Exploit the Market’s Irrationality with GameStop Stock

Video-game retailer GameStop (NYSE:GME) isn’t a particularly thriving business. Yet, traders love to buy and sell GME stock and the mainstream financial media can’t stop talking about it. This leaves many investors wondering whether it’s a good idea to take a position.

GameStop video game and electronics store logo sign in Bay Terrace, Queens, NY.Source: quietbits / Shutterstock.com

Not long ago, I advised Robinhood and Reddit users to take stock trading more seriously. I’m certainly not abandoning that line of thought, as “meme stocks” can damage your account irrevocably if you treat trading like a video game.

At the same time, I like to consider opinions that oppose mine. Could there be a compelling reason to buy GME stock even if the company isn’t doing well?

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Perhaps there is, and I’ll explore that possibility today. Just please don’t take a large position in the stock as the GameStop saga is still unfolding; no one knows how this story is going to end.

Tracking the Moves of GME Stock

The first thing to mention is that GameStop’s trailing-12-month earnings per share is -$4.22. That’s not a good sign, admittedly.

I suppose that’s not deeply negative for a stock that’s over $100. On the other hand, some folks would contend that GME stock shouldn’t be over $100 in the first place.

As recently as August 2020, the stock was trading at $4 and change. It qualified as a penny stock, defined by the U.S. Securities and Exchange Commission as a stock trading for less than $5.

This makes the early-2021 run to $483 all the more incredible – and the subsequent plunge to $40 all the more understandable.

In early March, GME stock was already back up to around $140. Yet, the price action seems to be stabilizing. This time around, the climb is steadier, more orderly. As of today, the price of GME stock is hovering around $182.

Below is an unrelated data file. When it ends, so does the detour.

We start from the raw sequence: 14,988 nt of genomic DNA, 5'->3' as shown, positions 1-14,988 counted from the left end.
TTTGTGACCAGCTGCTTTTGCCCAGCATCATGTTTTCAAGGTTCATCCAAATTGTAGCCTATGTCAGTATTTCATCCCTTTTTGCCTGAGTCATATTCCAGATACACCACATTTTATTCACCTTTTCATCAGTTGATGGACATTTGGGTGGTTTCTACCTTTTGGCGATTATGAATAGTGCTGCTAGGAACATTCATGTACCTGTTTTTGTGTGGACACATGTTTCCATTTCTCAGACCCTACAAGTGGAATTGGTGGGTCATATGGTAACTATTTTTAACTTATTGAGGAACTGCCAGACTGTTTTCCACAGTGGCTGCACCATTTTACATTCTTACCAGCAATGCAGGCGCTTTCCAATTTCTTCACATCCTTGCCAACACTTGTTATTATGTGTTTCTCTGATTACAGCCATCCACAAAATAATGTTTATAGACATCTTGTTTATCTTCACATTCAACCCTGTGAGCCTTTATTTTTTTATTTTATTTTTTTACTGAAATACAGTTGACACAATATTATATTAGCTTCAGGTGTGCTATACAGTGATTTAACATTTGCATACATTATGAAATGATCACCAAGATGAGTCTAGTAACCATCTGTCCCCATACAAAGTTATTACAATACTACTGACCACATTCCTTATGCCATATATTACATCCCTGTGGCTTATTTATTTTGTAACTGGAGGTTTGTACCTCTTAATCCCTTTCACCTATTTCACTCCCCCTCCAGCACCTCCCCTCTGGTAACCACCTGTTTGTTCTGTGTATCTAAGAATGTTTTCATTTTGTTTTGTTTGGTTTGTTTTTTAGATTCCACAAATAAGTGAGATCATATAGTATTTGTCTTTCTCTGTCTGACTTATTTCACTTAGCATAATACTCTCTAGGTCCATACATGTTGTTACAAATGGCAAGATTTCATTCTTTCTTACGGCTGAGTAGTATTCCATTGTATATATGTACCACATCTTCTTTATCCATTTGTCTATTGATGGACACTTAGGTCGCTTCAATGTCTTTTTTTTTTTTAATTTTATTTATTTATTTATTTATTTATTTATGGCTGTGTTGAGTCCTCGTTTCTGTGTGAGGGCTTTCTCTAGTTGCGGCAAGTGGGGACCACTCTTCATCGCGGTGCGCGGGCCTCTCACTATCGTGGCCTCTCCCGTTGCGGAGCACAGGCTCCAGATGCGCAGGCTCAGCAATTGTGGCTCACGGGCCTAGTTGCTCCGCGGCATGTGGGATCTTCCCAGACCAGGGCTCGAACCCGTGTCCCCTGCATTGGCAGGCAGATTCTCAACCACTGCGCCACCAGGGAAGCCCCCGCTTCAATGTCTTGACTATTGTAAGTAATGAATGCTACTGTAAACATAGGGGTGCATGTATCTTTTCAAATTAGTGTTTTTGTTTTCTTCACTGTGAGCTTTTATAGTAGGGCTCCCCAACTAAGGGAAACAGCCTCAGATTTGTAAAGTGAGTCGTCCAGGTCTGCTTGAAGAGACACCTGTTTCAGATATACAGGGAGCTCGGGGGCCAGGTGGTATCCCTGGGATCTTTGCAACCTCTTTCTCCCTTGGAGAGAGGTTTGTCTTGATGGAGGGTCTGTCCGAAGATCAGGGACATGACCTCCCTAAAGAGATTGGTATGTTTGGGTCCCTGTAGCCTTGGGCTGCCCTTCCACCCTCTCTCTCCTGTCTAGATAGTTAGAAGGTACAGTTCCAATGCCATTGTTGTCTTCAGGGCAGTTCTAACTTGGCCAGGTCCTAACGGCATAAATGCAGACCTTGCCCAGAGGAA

A Better Angle

The price action is actually starting to remind me of Bitcoin (CCC:BTC-USD). Remember how the Bitcoin price went up too far too fast in late 2017?

That first bull run was mainly fueled by hype and speculation. The mainstream adoption of cryptocurrency wasn’t established yet. Bitcoin’s price move was too steep; the angle was too close to vertical.

The same thing could be said about GME stock. At the beginning of February, I could envision the stock completing the dreaded Eiffel Tower pattern: straight up, then straight down.

That’s why I issued a warning to avoid taking a large position in the stock at that time. The rise and fall of the first Bitcoin pop-and-drop phase was playing out all over again, but this time with GameStop shares.

Now, Bitcoin is pushing higher on a slower and perhaps more sustainable trajectory. The same thing could be said GME stock. The angle of ascent is steep, but at least it’s not almost vertical.

Betting on Greater Fools

Another argument in favor of owning GameStop shares today is that the greater fool theory will still hold up.

In essence, this theory holds that you can justifiably own an asset that would be foolish to own based on fundamental principles, since you’ll probably be able to sell that asset to a greater fool who will buy it at a higher price.

The worst-case scenario would be owning the asset at its highest price, with no fools left who are willing to buy it. That’s what took place when the GME stock topped out at $483.

As long as the market is irrational, there’s always the possibility that GameStop shares will go up.

If you don’t believe this, consider how the stock price rocketed upwards after GameStop board member Ryan Cohen tweeted a picture of an ice cream cone, and then shot up again after Cohen posted what appeared to be a screenshot from a Pets.com television ad.

GME Stock: The Bottom Line

If you don’t believe that GME stock could reach $483 again in 2021, then I envy you for your lack of cynicism.

Maybe I’ve become jaded by years of participation in seemingly senseless financial markets. All I’m saying is that another moon shot in GameStop shares is possible – and with so many fools out there, it might even be probable.

On the date of publication, David Moadel did not have (either directly or indirectly) any positions in the securities mentioned in this article.

David Moadel has provided compelling content – and crossed the occasional line – on behalf of Crush the Street, Market Realist, TalkMarkets, Finom Group, Benzinga, and (of course) InvestorPlace.com. He also serves as the chief analyst and market researcher for Portfolio Wealth Global and hosts the popular financial YouTube channel Looking at the Markets.

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